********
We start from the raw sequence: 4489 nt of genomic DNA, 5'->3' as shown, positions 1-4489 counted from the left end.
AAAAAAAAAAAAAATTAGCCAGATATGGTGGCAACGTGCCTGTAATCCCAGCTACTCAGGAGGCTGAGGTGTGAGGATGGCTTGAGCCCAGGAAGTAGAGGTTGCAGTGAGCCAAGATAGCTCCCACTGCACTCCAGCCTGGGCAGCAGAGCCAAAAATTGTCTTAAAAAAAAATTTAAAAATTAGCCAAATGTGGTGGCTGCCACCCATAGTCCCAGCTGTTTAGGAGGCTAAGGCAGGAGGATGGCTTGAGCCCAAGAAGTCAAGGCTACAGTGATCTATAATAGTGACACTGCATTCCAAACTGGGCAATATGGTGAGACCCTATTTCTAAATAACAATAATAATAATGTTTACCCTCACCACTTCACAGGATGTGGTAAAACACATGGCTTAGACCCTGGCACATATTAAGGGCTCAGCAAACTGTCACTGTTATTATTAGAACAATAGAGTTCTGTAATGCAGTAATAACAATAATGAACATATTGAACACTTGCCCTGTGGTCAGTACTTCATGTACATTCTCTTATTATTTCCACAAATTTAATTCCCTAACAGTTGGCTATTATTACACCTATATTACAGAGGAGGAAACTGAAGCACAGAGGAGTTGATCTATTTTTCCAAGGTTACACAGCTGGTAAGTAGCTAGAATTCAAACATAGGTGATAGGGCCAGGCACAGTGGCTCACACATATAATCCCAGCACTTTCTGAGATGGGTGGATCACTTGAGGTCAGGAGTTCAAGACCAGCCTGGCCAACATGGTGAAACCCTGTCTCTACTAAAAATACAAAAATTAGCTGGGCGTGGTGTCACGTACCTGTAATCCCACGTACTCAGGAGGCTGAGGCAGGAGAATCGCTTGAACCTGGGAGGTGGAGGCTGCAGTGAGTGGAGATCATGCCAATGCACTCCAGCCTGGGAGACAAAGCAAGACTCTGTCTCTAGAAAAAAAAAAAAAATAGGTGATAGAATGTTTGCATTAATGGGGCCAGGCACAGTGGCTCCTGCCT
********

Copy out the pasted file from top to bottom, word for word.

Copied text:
We start from the raw sequence: 4489 nt of genomic DNA, 5'->3' as shown, positions 1-4489 counted from the left end.
AAAAAAAAAAAAAATTAGCCAGATATGGTGGCAACGTGCCTGTAATCCCAGCTACTCAGGAGGCTGAGGTGTGAGGATGGCTTGAGCCCAGGAAGTAGAGGTTGCAGTGAGCCAAGATAGCTCCCACTGCACTCCAGCCTGGGCAGCAGAGCCAAAAATTGTCTTAAAAAAAAATTTAAAAATTAGCCAAATGTGGTGGCTGCCACCCATAGTCCCAGCTGTTTAGGAGGCTAAGGCAGGAGGATGGCTTGAGCCCAAGAAGTCAAGGCTACAGTGATCTATAATAGTGACACTGCATTCCAAACTGGGCAATATGGTGAGACCCTATTTCTAAATAACAATAATAATAATGTTTACCCTCACCACTTCACAGGATGTGGTAAAACACATGGCTTAGACCCTGGCACATATTAAGGGCTCAGCAAACTGTCACTGTTATTATTAGAACAATAGAGTTCTGTAATGCAGTAATAACAATAATGAACATATTGAACACTTGCCCTGTGGTCAGTACTTCATGTACATTCTCTTATTATTTCCACAAATTTAATTCCCTAACAGTTGGCTATTATTACACCTATATTACAGAGGAGGAAACTGAAGCACAGAGGAGTTGATCTATTTTTCCAAGGTTACACAGCTGGTAAGTAGCTAGAATTCAAACATAGGTGATAGGGCCAGGCACAGTGGCTCACACATATAATCCCAGCACTTTCTGAGATGGGTGGATCACTTGAGGTCAGGAGTTCAAGACCAGCCTGGCCAACATGGTGAAACCCTGTCTCTACTAAAAATACAAAAATTAGCTGGGCGTGGTGTCACGTACCTGTAATCCCACGTACTCAGGAGGCTGAGGCAGGAGAATCGCTTGAACCTGGGAGGTGGAGGCTGCAGTGAGTGGAGATCATGCCAATGCACTCCAGCCTGGGAGACAAAGCAAGACTCTGTCTCTAGAAAAAAAAAAAAAATAGGTGATAGAATGTTTGCATTAATGGGGCCAGGCACAGTGGCTCCTGCCT